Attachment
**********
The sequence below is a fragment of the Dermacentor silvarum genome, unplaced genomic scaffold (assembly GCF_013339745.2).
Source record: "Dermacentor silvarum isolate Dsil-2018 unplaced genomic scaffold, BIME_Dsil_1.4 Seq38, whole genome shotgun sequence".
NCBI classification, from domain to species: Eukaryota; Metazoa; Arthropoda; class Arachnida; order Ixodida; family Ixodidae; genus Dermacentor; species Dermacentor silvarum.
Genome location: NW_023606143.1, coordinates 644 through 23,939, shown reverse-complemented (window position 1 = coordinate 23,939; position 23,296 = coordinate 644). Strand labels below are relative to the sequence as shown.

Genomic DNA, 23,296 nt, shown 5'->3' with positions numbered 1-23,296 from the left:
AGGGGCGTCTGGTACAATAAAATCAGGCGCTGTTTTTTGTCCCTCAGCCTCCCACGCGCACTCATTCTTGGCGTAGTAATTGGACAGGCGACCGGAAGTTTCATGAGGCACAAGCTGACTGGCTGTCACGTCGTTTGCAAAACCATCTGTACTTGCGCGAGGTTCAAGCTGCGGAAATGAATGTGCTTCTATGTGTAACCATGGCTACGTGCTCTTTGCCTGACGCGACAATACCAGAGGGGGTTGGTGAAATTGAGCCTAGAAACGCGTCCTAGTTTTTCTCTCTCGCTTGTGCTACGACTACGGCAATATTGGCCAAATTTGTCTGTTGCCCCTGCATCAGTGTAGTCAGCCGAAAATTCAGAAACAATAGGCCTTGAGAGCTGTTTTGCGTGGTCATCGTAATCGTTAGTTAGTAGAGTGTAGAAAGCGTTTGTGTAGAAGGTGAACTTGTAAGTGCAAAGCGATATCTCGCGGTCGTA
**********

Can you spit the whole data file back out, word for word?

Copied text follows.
The sequence below is a fragment of the Dermacentor silvarum genome, unplaced genomic scaffold (assembly GCF_013339745.2).
Source record: "Dermacentor silvarum isolate Dsil-2018 unplaced genomic scaffold, BIME_Dsil_1.4 Seq38, whole genome shotgun sequence".
NCBI classification, from domain to species: Eukaryota; Metazoa; Arthropoda; class Arachnida; order Ixodida; family Ixodidae; genus Dermacentor; species Dermacentor silvarum.
Genome location: NW_023606143.1, coordinates 644 through 23,939, shown reverse-complemented (window position 1 = coordinate 23,939; position 23,296 = coordinate 644). Strand labels below are relative to the sequence as shown.

Genomic DNA, 23,296 nt, shown 5'->3' with positions numbered 1-23,296 from the left:
AGGGGCGTCTGGTACAATAAAATCAGGCGCTGTTTTTTGTCCCTCAGCCTCCCACGCGCACTCATTCTTGGCGTAGTAATTGGACAGGCGACCGGAAGTTTCATGAGGCACAAGCTGACTGGCTGTCACGTCGTTTGCAAAACCATCTGTACTTGCGCGAGGTTCAAGCTGCGGAAATGAATGTGCTTCTATGTGTAACCATGGCTACGTGCTCTTTGCCTGACGCGACAATACCAGAGGGGGTTGGTGAAATTGAGCCTAGAAACGCGTCCTAGTTTTTCTCTCTCGCTTGTGCTACGACTACGGCAATATTGGCCAAATTTGTCTGTTGCCCCTGCATCAGTGTAGTCAGCCGAAAATTCAGAAACAATAGGCCTTGAGAGCTGTTTTGCGTGGTCATCGTAATCGTTAGTTAGTAGAGTGTAGAAAGCGTTTGTGTAGAAGGTGAACTTGTAAGTGCAAAGCGATATCTCGCGGTCGTA